America Should Not Be Allowed Since World War I

1525 Words7 Pages
As Peter Schmidt of the chronicle says, legacies originated after World War I to support the immigrant students, particularly Jews. When it became harder to control Jewish enrollment, in 1920’s most respected universities such as Harvard, Yale and Princeton considered legacy status. Since then it has raised the concerns for lower class families who did not attend good universities and their children wanted to attend but ended up not getting admission. In 2003, Senator Edward Kennedy sought legislation to compel colleges to make public their data on legacy admissions. It didn’t pass due to higher education’s powerful lobbying. Legacy admission should not be allowed since it promotes discrimination, lowers academic competition,…show more content…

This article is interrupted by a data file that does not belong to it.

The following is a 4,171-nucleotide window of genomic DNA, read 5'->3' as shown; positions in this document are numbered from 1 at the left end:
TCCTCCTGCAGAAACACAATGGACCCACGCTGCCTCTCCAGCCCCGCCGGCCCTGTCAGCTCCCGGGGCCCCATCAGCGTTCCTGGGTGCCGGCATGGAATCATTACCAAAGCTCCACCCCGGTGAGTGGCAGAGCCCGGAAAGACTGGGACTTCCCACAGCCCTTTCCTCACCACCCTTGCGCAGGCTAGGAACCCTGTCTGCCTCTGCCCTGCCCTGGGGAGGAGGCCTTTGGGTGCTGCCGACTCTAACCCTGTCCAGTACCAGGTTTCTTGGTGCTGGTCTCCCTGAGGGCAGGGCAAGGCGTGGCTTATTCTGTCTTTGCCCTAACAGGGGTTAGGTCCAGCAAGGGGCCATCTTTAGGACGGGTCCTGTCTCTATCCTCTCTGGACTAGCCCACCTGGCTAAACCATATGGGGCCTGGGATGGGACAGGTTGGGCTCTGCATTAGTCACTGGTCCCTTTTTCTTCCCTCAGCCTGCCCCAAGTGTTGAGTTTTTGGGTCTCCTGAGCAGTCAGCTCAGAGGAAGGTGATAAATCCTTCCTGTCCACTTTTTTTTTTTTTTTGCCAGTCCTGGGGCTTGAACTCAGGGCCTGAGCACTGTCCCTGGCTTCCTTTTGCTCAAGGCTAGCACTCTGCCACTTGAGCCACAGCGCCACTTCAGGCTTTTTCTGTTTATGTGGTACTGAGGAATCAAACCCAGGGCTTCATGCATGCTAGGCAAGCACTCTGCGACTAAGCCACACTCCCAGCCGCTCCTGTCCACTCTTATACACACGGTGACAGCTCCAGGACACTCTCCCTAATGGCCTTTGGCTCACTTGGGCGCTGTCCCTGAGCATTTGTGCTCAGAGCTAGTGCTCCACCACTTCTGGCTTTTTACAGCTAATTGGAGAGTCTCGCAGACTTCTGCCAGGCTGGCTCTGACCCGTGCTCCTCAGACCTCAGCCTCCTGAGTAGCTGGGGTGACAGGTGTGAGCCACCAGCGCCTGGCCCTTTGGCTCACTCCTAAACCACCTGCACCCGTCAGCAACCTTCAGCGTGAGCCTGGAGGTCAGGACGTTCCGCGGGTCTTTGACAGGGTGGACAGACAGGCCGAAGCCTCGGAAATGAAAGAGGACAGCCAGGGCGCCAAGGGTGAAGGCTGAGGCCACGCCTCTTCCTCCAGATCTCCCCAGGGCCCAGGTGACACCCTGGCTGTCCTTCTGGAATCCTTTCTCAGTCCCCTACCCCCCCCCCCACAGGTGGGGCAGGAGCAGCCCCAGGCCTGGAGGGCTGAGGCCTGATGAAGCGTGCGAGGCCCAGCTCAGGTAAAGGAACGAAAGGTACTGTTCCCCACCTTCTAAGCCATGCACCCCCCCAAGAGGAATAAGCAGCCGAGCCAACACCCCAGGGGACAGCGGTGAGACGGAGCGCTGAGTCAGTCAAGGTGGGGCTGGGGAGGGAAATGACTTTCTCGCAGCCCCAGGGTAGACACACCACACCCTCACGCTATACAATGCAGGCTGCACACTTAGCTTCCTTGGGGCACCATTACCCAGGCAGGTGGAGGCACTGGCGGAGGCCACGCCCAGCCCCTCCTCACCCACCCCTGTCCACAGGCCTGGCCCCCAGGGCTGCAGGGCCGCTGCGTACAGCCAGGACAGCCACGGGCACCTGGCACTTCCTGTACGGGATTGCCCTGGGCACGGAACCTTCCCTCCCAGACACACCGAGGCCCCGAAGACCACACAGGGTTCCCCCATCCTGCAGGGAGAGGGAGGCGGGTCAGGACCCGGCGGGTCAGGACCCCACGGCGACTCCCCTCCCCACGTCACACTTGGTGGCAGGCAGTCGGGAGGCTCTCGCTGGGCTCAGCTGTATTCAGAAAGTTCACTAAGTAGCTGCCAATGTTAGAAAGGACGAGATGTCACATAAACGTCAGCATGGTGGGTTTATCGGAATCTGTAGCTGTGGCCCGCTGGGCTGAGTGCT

It shows how ivy colleges prefer legacy admissions. Although it is not illegal, but recently “two legal theories” are offered under which “legacy preferences could be challenged at both public and private institutions under the Fourteenth Amendment’s Equal Protection Clause (Ladeswki-578).” The civil act of 1866 prevents the states from giving titles of nobility. Minorities since most of elite university’s alumni belong to upper class families. Americans are concerned about such type of practices as “it creates doubt about institution’s commitment to meritocracy and equal opportunity (Mullen-47).” On the contrary, three out of four Americans oppose ancestry based discrimination so they can create equal opportunities for lower class families to get into elite colleges. According to Mullen research shows that a candidate has a 30% chance of admission, an applicant with the exact same academic record and extracurricular activities, but also a parent who attended the school as an undergraduate would have 75% chance. This shows that due to legacy admission, there’s less academic competition. Moreover, many colleges claim that legacy status is just use as a “tie breaker” in a very close admission call. However, according to the book affirmative action for the rich informs that the weight of legacy preference is noteworthy, adding 160 points to candidate’s record. Samuel G. Freedman states that there are varieties of unearned advantages, legacy admissions being
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